Last Hurrah, The (1958): John Ford’s Political Satire, Starring Spencer Tracy

John Ford directed The Last Hurrah, a political satire based on the 1956 novel by Edwin O’Connor, starring Spencer Tracy as a veteran mayor preparing for yet another election campaign.

Praised for imbuing his iron-fist character with warmth and humanity, Tracy was nominated as Best Foreign Actor by BAFTA and won the Best Actor Award from the National Board of Review, which also presented Ford the award for Best Director.

Tracy plays Frank Skeffington, a sentimental but strong Irish-American who is the powerful mayor of unnamed New England city.

His nephew Adam Caulfield follows one last no-holds-barred mayoral campaign. Skeffington and his top strategist, John Gorman, use all means to defeat a candidate backed by civic leaders such as banker Norman Cass and newspaper editor Amos Force, the mayor’s foes.

Skeffington, a former governor, is running for fifth term as mayor. He rose from poverty in Irish ghetto and is skilled at using the power of his office and an enormous political machine of ward heelers to receive support from his Irish Catholic base and other demographics. Rumors of graft and abuse of power are widespread, however, and the Protestant bishop Gardner (Basil Ruysdael), newspaper publisher Amos Force (John Carradine), banker Norman Cass (Basil Rathbone), and other members of the city’s traditional elite who the Irish Catholics replaced oppose Skeffington; so does the Catholic cardinal Martin Burke (Donald Crisp), Skeffington’s childhood friend, and other Catholics. Skeffington’s opponents support the candidacy of Kevin McCluskey (Charles B. Fitzsimons), a young Catholic lawyer and war veteran with no political experience.

Adam Caulfield (Jeffrey Hunter) is a sportswriter for Force’s newspaper, and Skeffington’s nephew. His father-in-law, Roger Sugrue (Willis Bouchey), is among those who oppose Skeffington, even though Sugrue grew up in the same tenement as Skeffington and Burke. The mayor invites Caulfield to observe in person what will be his last election, his “last hurrah”, to document urban politics before radio and television fully change campaigning. Skeffington prefers old-fashioned, hands-on politics, and attends numerous rallies, luncheons, dinners, and speeches. His influence is such that when Skeffington attends an unpopular old friend’s wake, hundreds rush to be present. Disgusted at how the wake becomes another political event, Caulfield leaves; one of the mayor’s men explains to him, however, that Skeffington attended to attract mourners to cheer the widow, to whom Skeffington has secretly donated $1,000.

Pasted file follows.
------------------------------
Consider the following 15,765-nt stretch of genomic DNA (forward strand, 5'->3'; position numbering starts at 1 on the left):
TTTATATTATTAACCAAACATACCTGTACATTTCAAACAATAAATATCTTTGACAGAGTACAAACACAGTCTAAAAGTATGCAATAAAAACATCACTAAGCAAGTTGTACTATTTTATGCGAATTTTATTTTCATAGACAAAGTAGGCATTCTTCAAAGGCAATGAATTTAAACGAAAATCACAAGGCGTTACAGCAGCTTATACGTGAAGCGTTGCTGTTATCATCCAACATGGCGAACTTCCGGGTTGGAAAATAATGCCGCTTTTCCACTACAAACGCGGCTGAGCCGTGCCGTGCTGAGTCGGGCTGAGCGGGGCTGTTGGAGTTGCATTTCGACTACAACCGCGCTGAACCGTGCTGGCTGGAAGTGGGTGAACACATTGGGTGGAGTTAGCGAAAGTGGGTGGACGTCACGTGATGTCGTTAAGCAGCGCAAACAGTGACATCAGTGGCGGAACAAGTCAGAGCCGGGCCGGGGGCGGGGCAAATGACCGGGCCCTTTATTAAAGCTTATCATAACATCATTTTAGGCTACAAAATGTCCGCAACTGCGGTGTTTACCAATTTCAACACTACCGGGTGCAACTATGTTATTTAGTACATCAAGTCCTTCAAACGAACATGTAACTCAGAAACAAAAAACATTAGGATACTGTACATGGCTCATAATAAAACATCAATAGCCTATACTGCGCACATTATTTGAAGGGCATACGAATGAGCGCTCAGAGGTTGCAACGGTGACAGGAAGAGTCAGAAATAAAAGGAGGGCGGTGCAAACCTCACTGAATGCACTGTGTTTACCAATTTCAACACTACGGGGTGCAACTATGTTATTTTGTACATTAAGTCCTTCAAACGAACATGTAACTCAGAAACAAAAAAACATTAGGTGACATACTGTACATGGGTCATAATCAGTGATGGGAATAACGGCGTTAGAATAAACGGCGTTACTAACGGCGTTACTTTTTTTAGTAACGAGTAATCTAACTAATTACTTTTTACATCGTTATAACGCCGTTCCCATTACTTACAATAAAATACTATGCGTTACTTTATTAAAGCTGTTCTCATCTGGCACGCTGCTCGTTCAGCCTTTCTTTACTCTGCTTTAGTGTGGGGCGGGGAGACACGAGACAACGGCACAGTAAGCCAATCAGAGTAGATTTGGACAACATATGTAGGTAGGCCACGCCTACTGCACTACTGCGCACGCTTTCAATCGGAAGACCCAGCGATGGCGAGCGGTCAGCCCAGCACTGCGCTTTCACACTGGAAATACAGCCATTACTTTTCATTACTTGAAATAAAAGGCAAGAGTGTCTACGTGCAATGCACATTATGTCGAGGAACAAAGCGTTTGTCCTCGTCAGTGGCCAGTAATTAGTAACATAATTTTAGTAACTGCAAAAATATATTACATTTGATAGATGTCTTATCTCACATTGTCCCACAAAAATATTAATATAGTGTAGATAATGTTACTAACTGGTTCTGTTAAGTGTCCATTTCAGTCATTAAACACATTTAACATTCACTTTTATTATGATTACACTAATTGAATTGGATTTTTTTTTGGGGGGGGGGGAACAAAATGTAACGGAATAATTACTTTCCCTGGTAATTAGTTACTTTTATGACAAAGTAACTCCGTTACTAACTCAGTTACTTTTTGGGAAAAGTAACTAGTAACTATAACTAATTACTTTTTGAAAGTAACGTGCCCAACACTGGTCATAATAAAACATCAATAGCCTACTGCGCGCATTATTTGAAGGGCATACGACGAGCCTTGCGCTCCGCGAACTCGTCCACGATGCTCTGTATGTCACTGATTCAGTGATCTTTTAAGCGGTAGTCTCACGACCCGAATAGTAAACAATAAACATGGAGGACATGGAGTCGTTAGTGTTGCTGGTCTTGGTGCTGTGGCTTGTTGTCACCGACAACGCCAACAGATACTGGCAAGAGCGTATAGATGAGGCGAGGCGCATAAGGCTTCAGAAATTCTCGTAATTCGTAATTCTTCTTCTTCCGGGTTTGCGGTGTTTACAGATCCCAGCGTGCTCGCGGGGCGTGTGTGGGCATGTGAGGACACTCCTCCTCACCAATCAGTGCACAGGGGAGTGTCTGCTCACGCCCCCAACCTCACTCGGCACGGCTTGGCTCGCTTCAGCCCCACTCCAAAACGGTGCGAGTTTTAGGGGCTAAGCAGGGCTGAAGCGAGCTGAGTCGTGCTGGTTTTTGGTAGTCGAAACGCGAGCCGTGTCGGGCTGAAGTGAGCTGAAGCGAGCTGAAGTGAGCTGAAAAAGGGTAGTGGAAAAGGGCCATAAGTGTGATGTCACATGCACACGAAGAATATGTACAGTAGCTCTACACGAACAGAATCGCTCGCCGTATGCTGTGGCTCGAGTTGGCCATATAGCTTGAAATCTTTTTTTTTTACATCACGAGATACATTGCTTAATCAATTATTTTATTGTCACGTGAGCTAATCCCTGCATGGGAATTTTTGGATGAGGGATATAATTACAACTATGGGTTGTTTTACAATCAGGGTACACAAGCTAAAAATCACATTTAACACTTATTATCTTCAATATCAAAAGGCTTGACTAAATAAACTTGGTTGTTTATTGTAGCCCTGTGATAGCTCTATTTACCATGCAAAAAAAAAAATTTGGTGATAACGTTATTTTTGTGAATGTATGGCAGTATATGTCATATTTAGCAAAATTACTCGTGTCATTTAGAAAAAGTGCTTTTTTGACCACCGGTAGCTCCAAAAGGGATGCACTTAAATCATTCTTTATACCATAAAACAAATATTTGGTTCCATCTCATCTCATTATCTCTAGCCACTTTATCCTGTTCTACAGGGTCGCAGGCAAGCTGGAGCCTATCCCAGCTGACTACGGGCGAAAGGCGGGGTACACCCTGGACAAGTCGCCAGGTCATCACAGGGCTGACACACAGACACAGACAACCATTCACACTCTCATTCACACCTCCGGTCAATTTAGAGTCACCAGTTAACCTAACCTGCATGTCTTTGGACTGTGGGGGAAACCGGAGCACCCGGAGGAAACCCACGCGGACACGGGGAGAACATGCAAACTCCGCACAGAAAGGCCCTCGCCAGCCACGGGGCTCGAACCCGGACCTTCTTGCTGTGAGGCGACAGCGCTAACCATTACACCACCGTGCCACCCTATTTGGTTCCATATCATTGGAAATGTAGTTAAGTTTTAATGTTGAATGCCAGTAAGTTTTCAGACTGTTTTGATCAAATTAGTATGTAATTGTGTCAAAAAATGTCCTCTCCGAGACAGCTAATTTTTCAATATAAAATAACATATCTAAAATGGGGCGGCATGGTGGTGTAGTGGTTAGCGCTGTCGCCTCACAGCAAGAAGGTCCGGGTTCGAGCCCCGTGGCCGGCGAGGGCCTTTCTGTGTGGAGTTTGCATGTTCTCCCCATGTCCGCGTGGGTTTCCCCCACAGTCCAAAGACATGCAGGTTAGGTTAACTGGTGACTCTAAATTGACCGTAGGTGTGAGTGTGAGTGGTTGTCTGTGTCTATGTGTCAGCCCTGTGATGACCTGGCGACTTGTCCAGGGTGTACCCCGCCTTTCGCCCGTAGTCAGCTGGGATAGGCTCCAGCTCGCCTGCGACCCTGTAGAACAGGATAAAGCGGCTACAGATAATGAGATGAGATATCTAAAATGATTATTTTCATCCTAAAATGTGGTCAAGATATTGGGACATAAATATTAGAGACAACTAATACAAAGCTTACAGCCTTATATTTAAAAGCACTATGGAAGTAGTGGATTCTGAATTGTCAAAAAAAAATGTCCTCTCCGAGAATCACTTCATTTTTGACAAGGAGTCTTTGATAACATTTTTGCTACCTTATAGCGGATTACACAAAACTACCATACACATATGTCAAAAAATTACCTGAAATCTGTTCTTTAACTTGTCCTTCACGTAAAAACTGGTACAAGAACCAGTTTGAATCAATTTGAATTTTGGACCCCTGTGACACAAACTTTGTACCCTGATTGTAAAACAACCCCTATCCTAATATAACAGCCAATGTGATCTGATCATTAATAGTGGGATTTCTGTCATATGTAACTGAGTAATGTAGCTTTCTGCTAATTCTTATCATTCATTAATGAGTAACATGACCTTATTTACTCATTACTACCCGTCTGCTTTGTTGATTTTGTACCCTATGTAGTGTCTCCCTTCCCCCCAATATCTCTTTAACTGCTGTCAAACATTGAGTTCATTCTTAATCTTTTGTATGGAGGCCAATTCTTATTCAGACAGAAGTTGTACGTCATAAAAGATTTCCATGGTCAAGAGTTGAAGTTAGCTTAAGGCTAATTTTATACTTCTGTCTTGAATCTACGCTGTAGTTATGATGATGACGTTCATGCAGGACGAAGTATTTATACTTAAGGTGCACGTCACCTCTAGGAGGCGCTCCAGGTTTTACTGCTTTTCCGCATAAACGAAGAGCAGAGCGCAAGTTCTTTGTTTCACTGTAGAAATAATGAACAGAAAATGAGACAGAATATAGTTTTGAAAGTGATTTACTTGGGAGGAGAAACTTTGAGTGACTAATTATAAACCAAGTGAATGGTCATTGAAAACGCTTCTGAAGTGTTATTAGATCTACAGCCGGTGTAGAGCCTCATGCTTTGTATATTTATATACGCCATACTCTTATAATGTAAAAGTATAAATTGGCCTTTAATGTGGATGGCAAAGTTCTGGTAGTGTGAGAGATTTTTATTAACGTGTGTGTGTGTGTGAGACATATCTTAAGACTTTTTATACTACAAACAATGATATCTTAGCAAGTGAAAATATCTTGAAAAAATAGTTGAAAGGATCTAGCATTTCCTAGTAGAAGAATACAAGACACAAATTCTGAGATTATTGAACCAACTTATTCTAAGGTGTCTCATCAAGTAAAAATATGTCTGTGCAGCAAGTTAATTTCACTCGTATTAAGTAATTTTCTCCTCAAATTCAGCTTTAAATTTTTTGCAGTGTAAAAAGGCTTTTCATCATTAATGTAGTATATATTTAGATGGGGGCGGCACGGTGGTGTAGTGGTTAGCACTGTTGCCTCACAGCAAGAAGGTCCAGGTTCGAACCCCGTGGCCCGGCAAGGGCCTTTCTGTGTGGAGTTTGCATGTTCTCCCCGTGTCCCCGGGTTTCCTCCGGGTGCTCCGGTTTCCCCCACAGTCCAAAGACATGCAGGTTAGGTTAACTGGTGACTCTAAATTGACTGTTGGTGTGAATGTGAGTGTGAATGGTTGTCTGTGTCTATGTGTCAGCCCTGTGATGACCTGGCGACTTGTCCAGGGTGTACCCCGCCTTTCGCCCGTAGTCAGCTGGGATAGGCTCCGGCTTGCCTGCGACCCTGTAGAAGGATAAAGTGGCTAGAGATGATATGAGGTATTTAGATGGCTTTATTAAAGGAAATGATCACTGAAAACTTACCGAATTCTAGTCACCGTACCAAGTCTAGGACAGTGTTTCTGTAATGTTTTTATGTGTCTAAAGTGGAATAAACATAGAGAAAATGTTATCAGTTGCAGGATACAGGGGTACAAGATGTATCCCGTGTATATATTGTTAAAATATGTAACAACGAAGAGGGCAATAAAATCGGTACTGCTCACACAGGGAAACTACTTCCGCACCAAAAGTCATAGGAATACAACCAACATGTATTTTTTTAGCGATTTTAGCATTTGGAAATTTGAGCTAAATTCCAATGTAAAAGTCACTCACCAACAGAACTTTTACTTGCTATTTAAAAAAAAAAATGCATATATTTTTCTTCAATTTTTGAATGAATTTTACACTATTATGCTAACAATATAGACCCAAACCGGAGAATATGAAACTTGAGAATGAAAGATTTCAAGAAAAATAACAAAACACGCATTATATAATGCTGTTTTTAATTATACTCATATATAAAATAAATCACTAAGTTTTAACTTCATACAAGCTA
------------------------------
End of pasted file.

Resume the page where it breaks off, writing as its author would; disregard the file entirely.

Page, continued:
After Cass’s bank turns down a loan for the city to build a housing development, Skeffington invades the exclusive Plymouth Club to confront him, Force, the bishop, and other members of the elite. The mayor threatens to publicly embarrass Cass’s family by appointing his unintelligent son as fire commissioner. The banker is forced to approve the loan, but vows to contribute large amounts of money to defeat Skeffington. McCluskey’s campaign arranges for a series of television advertisements, but his ineptness disappoints both the cardinal and bishop.

On election night Skeffington’s men expect another victory, but McCluskey unexpectedly defeats the incumbent and his machine. As his men argue over why their usual tactics involving large amounts of “money” failed, Skeffington chastises them as if he were unaware of their actions. He confidently states on television that he will run for governor, but suffers a heart attack that night, and a large crowd comes to pay respect to the invalid.

After Skeffington’s last confession, cardinal Caulfield, Sugrue, and the mayor’s men are at his bedside.

When Sugrue suggests that the patient would relive his life differently, Skeffington regains consciousness to reply, “Like Hell I would,” before dying.

The role of Mayor Frank Skeffington was first offered to Orson Welles, as he recalled: “When the contracts were to be settled, I was away on location, and some lawyer — if you can conceive of such a thing — turned it down. He told Ford that the money wasn’t right or the billing wasn’t good enough, something idiotic like that, and when I came back to town the part had gone to Tracy.”

Most critics pointed out that Tracy bears a certain physical resemblance to James M. Curly, former mayor of Boston, in his political prime.

On Sep. 11, 1958, Curly withdrew his suit to prevent the showing of the movie, which he had contended was a biography of him and thus constituted “invasion of his privacy.”

Spencer Tracy as Mayor Frank Skeffington
Jeffrey Hunter as Adam Caulfield
Dianne Foster as Maeve Sugrue Caulfield
Pat O’Brien as John Gorman
Basil Rathbone as Norman Cass, Sr.
Donald Crisp as Cardinal Martin Burke
James Gleason as “Cuke” Gillen
Edward Brophy as “Ditto” Boland
John Carradine as Amos Force
Willis Bouchey as Roger Sugrue
Basil Ruysdael as Bishop Gardner
Ricardo Cortez as Sam Weinberg
Wallace Ford as Charles J. Hennessey
Frank McHugh as Festus Garvey
Carleton Young as Winslow
Frank Albertson as Jack Mangan
Bob Sweeney as Johnny Degnan
Edmund Lowe as Johnny Byrne
William Leslie as Dan Herlihy
Anna Lee as Gert Minihan
Ken Curtis as Monsignor Killian
Jane Darwell as Delia Boylan
O.Z. Whitehead as Norman Cass Jr.
Arthur Walsh as Frank Skeffington Jr.
Charles B. Fitzsimons as Kevin McCluskey
William Forrest as Dr. Tom
James Dime as Man at Campaign HQ.